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Yandersen
08-24-2015, 09:12 PM
Hi!
Basic task - to find the intersection point between a line segment with corner points S1 and S2 and a triangle with vertices A,B,C.

To do this I wrote a function that calculates partial coefficients or "weights" of each triangle' vertices at the intersection point (Pint), so it can be found as Pint=Wa*A+Wb*B+Wc*C.

I intuitively did it through volumes, though I haven't seen such algorithm anywhere, so I would like a confirmation if this is correct (it seems so...). Here is a working code of this function:


//Macros for calculating determinant of 3x3 matrix composed from 3 vectors
#define Determinant3xV(a,b,c) (a[0]*b[1]*c[2]+a[1]*b[2]*c[0]+a[2]*b[0]*c[1]-a[2]*b[1]*c[0]-a[1]*b[0]*c[2]-a[0]*b[2]*c[1])

//------------------------------------------------------------------------------

//Function checks if specified line' segment S1-S2 crosses triangle with given
//vertexes (A,B,C), and writes each triangle' vertex' attribute-part-value (at
//the intersection point) to PartsABC[3] variable
bool PolarizeTriangleWithSegment(const float S1[3], const float S2[3],
const float A[3], const float B[3], const float C[3],
float *PartsABC){
//Calculate vectors
float R[3] = {S2[0]-S1[0], S2[1]-S1[1], S2[2]-S1[2]},
S1A[3] = {A[0]-S1[0], A[1]-S1[1], A[2]-S1[2]},
S1B[3] = {B[0]-S1[0], B[1]-S1[1], B[2]-S1[2]},
S1C[3] = {C[0]-S1[0], C[1]-S1[1], C[2]-S1[2]},
S2A[3] = {A[0]-S2[0], A[1]-S2[1], A[2]-S2[2]},
S2B[3] = {B[0]-S2[0], B[1]-S2[1], B[2]-S2[2]},
S2C[3] = {C[0]-S2[0], C[1]-S2[1], C[2]-S2[2]};
//Calculate 6X volumes
float S1ABC = Determinant3xV(S1A,S1B,S1C);
float S2BAC = Determinant3xV(S2B,S2A,S2C);
if(S1ABC*S2BAC<0.f)return false; //No intersection with segment
float S1ABCS2 = S1ABC + S2BAC;
if(S1ABCS2==0.f)return false; //Triangle is degenerate or S1==S2
//Calculate volumes' parts
PartsABC[0] = Determinant3xV(S1B,S1C,R)/S1ABCS2;
if(PartsABC[0]<0.f)return false; //No intersection with segment
PartsABC[1] = Determinant3xV(S1C,S1A,R)/S1ABCS2;
if(PartsABC[1]<0.f)return false; //No intersection with segment
PartsABC[2] = Determinant3xV(S1A,S1B,R)/S1ABCS2;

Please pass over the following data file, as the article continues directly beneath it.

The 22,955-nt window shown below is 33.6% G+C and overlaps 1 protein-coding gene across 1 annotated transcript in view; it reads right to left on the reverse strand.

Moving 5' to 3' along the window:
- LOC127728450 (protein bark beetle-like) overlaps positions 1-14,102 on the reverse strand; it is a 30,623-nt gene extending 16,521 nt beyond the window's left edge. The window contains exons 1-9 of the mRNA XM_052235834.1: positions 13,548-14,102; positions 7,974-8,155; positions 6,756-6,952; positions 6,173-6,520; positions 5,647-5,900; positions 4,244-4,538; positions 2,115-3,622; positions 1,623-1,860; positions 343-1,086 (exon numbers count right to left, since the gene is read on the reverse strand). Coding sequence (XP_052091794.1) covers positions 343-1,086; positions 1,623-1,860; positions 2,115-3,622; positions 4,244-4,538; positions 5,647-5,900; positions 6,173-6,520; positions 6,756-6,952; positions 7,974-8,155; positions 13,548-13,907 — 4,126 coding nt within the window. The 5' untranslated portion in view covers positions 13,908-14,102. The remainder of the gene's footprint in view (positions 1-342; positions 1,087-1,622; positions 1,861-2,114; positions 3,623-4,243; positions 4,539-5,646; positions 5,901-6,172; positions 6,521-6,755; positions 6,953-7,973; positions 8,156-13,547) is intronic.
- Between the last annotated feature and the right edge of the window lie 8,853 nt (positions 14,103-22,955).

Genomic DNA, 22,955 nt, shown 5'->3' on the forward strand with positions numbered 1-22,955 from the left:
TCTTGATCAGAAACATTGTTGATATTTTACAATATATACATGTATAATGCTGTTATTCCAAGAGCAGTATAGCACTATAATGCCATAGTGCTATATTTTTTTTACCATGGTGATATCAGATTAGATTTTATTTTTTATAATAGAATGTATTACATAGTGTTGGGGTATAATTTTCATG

if(PartsABC[2]<0.f)return false; //No intersection with segment
//Weights are calculated; Pint = PartsABC[0]*A + PartsABC[1]*B + PartsABC[2]*C
return true;
}

Is this correct?

GClements
08-25-2015, 01:20 PM
Is this correct?
I'm not sure whether that specific formulation is correct.

I start from the fact that the intersection of a triangle and a line segment, both expressed in barycentric coordinates, is given by


[ xa xb xc 0 0 -1 0 0 ] [ a ] [ 0 ]
[ ya yb yc 0 0 0 -1 0 ] * [ b ] = [ 0 ]
[ za zb zc 0 0 0 0 -1 ] [ c ] [ 0 ]
[ 1 1 1 0 0 0 0 0 ] [ s ] [ 1 ]
[ 0 0 0 xs xt -1 0 0 ] [ t ] [ 0 ]
[ 0 0 0 ys yt 0 -1 0 ] [ x ] [ 0 ]
[ 0 0 0 zs zt 0 0 -1 ] [ y ] [ 0 ]
[ 0 0 0 1 1 0 0 0 ] [ z ] [ 1 ]
.

Multiplying both sides by the inverse gives:


[ a ] [ xa xb xc 0 0 -1 0 0 ]-1 [ 0 ]
[ b ] = [ ya yb yc 0 0 0 -1 0 ] * [ 0 ]
[ c ] [ za zb zc 0 0 0 0 -1 ] [ 0 ]
[ s ] [ 1 1 1 0 0 0 0 0 ] [ 1 ]
[ t ] [ 0 0 0 xs xt -1 0 0 ] [ 0 ]
[ x ] [ 0 0 0 ys yt 0 -1 0 ] [ 0 ]
[ y ] [ 0 0 0 zs zt 0 0 -1 ] [ 0 ]
[ z ] [ 0 0 0 1 1 0 0 0 ] [ 1 ]
.

Here, [xyz][abc] are the vertices of the triangle, [xyz][st] are the vertices of the line segment, [abc] are the barycentric coordinates of the triangle, [st] are the barycentric coordinates of the line segment, and [xyz] are the spatial coordinates.

The first three rows of the matrix express the mapping between the triangle's barycentric coordinates and spatial coordinates, while the fourth expresses the constraint that a+b+c=1. The last four rows are similar but for the line segment.

If all five barycentric coordinates [abcst] are positive, then the segment intersects the triangle. If any of [abc] are negative, the intersection between the segment's line and the triangle's plane is outside the triangle. If any of [st] are negative, the intersection is outside the segment. If the matrix has a zero determinant (and thus no inverse), the line through the segment and the plane of the triangle are parallel, and thus have no intersection.

Given the structure of the matrix, calculating its inverse via Cramer's rule will result in may terms disappearing due to multiplication by zero, many terms being simplified due to multiplication by one, with the remaining non-trivial terms consisting of determinants of 3x3 matrices. And you're only interested in the fourth and eighth columns of the inverse, as the others end up being multiplied by zero.

So determining a closed-form expression for the solution is essentially a matter of symbolically calculating the inverse of the above matrix. The determinant of an NxN matrix is the dot product between any one row or column of the matrix and the determinants of the (N-1)x(N-1) submatrices formed from the remaining rows or columns. Naturally, the first choice would be a row or column consisting entirely of zeros, followed by a row or column consisting entirely of zeros or units (i.e. 0, 1 or -1). In some cases you'll have a choice between several such rows or columns, leading to different formulations of equal complexity.